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For All Nails, pt. 9

(With apologies to Chet.)

May 1974

From the New York Herald Monthly Review of Books

Two years ago, Robert Sobel published _For Want of A Nail_.  Intended
as a summary history for professionals, _For Want of A Nail_ became a
minor bestseller in a nation looking to understand its peculiar place
in the world and, perhaps more importantly, the dislocations of its
southern neighbor.

Sobel was highly criticized for what many called an anti-Mexican bias
throughout his work.  The book was, in fact, banned from sale in
Mexico, which only contributed to its popularity in North America. 
Nevertheless, the author strongly denied any anti-Mexican bias.  Sobel
did, however, admit to being biased against the North American
Rebellion.  In a buried footnote on page 185 of _For Want of A Nail_,
Sobel wrote:  "My own feeling is that a rebel victory would have
signaled the beginning of an age of anarchy, in which western
civilization might have been crushed."  That quote, in a buried
footnote, attracted the most vituperative criticism of Sobel's work.

In his new book, _For All Time_, Sobel has decided to address his
critics, but in a most peculiar fashion.  Rather than a conventional
historical analysis, _For All Time_ is what the author calls
"counterfactual history."   That is to say, _For All Time_ is a
history of events that never happened, complete with false footnotes,
invented historical personages, and imaginary countries.

The premise is, of course, that the rebels are victorious at the
Battle of Saratoga, which eventually leads to a British withdrawal
from most of North America and the creation of a new nation, the
United States of America.  Britain retains control of the northern
reaches of the continent, which eventually become the nation of
Canada.

The constitution of the USA, predictably, resembles the original
constitution of the USM.  The first president is George Washington. 
Surprisingly, given the author's priors, the new nation falls prey to
neither anarchy nor foreign powers (although it fails miserably in a
brief attempt to seize Canada).  Rather, for the first sixty years of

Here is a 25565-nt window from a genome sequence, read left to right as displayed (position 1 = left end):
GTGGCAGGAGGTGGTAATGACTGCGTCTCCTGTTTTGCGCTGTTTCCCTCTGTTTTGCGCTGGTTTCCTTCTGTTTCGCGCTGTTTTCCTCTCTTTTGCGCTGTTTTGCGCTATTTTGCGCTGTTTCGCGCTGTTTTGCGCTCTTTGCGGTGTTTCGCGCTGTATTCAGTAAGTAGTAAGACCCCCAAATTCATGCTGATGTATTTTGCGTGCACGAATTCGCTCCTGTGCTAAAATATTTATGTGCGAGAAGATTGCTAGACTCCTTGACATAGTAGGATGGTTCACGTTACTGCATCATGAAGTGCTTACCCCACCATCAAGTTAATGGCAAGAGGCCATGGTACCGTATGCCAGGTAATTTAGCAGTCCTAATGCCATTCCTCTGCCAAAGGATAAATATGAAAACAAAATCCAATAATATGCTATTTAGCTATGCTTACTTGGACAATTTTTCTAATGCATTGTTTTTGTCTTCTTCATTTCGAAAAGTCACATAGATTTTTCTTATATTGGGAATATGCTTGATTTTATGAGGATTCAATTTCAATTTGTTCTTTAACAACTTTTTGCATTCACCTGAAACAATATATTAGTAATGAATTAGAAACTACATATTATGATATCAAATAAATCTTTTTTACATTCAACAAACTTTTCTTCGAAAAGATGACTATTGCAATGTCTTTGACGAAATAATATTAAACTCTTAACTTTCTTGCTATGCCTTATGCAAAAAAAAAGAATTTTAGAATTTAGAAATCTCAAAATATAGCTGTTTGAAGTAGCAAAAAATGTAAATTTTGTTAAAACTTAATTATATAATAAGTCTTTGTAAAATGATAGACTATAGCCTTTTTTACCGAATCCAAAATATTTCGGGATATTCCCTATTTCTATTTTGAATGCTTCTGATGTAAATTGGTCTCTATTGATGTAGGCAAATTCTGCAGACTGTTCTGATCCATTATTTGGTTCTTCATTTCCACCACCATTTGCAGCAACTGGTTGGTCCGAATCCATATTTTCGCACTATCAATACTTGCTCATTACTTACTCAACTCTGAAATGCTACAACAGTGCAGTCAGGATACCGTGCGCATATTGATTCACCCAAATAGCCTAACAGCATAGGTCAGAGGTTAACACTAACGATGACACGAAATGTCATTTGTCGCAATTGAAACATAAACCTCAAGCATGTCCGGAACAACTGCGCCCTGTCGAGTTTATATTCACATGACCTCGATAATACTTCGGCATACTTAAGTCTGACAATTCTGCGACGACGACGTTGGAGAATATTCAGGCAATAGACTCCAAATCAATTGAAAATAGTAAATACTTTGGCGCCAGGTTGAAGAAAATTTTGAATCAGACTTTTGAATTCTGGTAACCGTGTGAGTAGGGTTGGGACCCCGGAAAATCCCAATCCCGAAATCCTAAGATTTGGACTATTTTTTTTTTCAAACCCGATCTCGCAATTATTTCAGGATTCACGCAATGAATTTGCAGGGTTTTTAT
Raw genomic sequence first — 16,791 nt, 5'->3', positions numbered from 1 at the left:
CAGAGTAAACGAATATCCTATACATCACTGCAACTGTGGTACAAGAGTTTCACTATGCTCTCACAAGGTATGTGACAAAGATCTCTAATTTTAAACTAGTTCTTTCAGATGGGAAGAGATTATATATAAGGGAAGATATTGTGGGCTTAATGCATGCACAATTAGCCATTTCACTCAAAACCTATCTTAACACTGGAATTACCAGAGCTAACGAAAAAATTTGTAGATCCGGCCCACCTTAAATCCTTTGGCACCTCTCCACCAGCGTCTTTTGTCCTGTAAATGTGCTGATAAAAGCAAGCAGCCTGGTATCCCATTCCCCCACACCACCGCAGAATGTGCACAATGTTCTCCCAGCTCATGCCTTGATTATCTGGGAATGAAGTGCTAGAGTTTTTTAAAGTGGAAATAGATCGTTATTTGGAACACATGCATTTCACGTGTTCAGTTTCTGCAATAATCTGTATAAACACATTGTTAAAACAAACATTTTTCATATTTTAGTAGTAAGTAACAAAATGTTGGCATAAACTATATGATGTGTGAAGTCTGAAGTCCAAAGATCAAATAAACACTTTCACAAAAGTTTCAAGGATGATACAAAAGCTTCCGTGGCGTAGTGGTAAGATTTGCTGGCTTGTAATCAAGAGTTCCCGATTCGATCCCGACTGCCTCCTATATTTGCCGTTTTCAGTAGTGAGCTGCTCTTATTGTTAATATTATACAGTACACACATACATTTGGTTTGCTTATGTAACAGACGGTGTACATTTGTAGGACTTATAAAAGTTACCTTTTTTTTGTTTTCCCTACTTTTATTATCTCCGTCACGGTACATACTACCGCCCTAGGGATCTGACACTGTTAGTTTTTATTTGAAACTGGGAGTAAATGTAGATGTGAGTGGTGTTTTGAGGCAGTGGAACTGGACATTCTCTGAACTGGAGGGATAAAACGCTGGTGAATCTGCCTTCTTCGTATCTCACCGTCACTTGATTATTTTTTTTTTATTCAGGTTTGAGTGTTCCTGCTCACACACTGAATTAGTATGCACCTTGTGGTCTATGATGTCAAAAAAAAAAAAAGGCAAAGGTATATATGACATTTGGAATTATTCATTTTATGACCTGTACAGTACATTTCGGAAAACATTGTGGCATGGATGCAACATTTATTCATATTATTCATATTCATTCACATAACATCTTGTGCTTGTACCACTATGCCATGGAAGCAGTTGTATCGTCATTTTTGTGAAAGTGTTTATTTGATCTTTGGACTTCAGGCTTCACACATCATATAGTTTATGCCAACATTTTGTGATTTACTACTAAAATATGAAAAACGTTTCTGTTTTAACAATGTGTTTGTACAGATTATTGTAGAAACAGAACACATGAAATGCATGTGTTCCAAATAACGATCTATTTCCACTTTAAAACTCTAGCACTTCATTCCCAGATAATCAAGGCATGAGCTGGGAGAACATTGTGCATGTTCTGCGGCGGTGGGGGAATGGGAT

its existence, the imaginary republic thrives and expands, seizing the
northern half of Mexico and prospering mightily.

The first sign of Sobel's dystopic intent come in Europe, where the
Paris uprising of 1789 becomes a generalized social revolution,
leading to the collapse of the monarchy.  An expansionist regime takes
power, and plunges the Continent into two decades of war.  Eventually
a coalition led by Britain restores something like the order which
preceded it, and Europe returns to stability --- but the aftereffects
of the American Rebellion and the wars against France will continue to
reverberate.

In North America, the fictitious USA, like the real USM, is utterly
unable to deal with the institution of slavery.  There is no peaceful
abolition.  Rather, slavery provokes increasingly violent disputes
between the states that permit it and those that do not, ultimately
leading to the secession of the Southern Confederation and Jefferson
and a long and bloody war to reconquer them.  The war, as described,
is truly horrorific, making the Rocky Mountain War seem like a mere
skirmish.  Over 300,000 soldiers die, the South is impoverished, and
although slavery is abolished in 1864 American race relations are
permanently poisoned.

After the Civil War, the author has both America and Europe enter a
period of sustained peace and prosperity.  Lest one think, however,
that the avoidance of the Bloody Eighties means that Sobel is
deviating from dystopia, Europe is plunged into a devastating and
utterly pointless conflict in 1914.  The descriptions of the war are
fascinating.  Unlike the real Global War, the combatants in Sobel's
"First World War" (the name is as ominous as it sounds) have neither
effective airmobiles nor masses of motorized vehicles.  The result is
a grinding and horrendous stalemate, as a British-French coalition
throws away millions of lives against entrenched German lines on the
Western Front.  On the Eastern Front, the war leads to the collapse of
the Tsarist regime.  Instead of breaking up, however, Russia falls
under the control of a group of radical socialists calling themselves
"Communists."  They proceed to establish a dictatorship more brutal
and more controlling than anything in real history, slaughtering more
of their own citizens than even Bruning attempted and eliminating
almost all private property.  (We will return to the "Communists"
later:  their rise is directly connected to the victory of the
Rebellion.)

The USA gets involved in the First World War in 1917 despite suffering